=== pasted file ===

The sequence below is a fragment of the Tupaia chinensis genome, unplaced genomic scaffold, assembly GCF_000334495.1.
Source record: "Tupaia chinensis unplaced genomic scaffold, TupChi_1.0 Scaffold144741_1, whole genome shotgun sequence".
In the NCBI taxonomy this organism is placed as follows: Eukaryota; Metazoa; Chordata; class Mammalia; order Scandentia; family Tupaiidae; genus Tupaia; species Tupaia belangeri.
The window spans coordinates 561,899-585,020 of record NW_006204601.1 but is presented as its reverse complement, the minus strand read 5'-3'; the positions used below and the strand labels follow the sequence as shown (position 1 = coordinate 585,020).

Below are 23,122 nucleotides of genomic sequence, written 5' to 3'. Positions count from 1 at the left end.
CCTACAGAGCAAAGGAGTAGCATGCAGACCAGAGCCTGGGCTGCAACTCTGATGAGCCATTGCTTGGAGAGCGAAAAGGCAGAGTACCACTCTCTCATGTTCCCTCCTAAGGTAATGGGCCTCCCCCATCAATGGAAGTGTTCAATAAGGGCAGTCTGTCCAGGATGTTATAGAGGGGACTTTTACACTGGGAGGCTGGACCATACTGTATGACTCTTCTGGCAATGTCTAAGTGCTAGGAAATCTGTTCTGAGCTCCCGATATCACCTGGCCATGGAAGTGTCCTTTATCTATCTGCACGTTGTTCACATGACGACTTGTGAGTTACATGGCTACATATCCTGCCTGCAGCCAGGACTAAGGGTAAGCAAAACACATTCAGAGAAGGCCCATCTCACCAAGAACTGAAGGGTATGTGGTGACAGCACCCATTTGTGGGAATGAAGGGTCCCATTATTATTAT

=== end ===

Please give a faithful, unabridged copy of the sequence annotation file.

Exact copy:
The sequence below is a fragment of the Tupaia chinensis genome, unplaced genomic scaffold, assembly GCF_000334495.1.
Source record: "Tupaia chinensis unplaced genomic scaffold, TupChi_1.0 Scaffold144741_1, whole genome shotgun sequence".
In the NCBI taxonomy this organism is placed as follows: Eukaryota; Metazoa; Chordata; class Mammalia; order Scandentia; family Tupaiidae; genus Tupaia; species Tupaia belangeri.
The window spans coordinates 561,899-585,020 of record NW_006204601.1 but is presented as its reverse complement, the minus strand read 5'-3'; the positions used below and the strand labels follow the sequence as shown (position 1 = coordinate 585,020).

Below are 23,122 nucleotides of genomic sequence, written 5' to 3'. Positions count from 1 at the left end.
CCTACAGAGCAAAGGAGTAGCATGCAGACCAGAGCCTGGGCTGCAACTCTGATGAGCCATTGCTTGGAGAGCGAAAAGGCAGAGTACCACTCTCTCATGTTCCCTCCTAAGGTAATGGGCCTCCCCCATCAATGGAAGTGTTCAATAAGGGCAGTCTGTCCAGGATGTTATAGAGGGGACTTTTACACTGGGAGGCTGGACCATACTGTATGACTCTTCTGGCAATGTCTAAGTGCTAGGAAATCTGTTCTGAGCTCCCGATATCACCTGGCCATGGAAGTGTCCTTTATCTATCTGCACGTTGTTCACATGACGACTTGTGAGTTACATGGCTACATATCCTGCCTGCAGCCAGGACTAAGGGTAAGCAAAACACATTCAGAGAAGGCCCATCTCACCAAGAACTGAAGGGTATGTGGTGACAGCACCCATTTGTGGGAATGAAGGGTCCCATTATTATTAT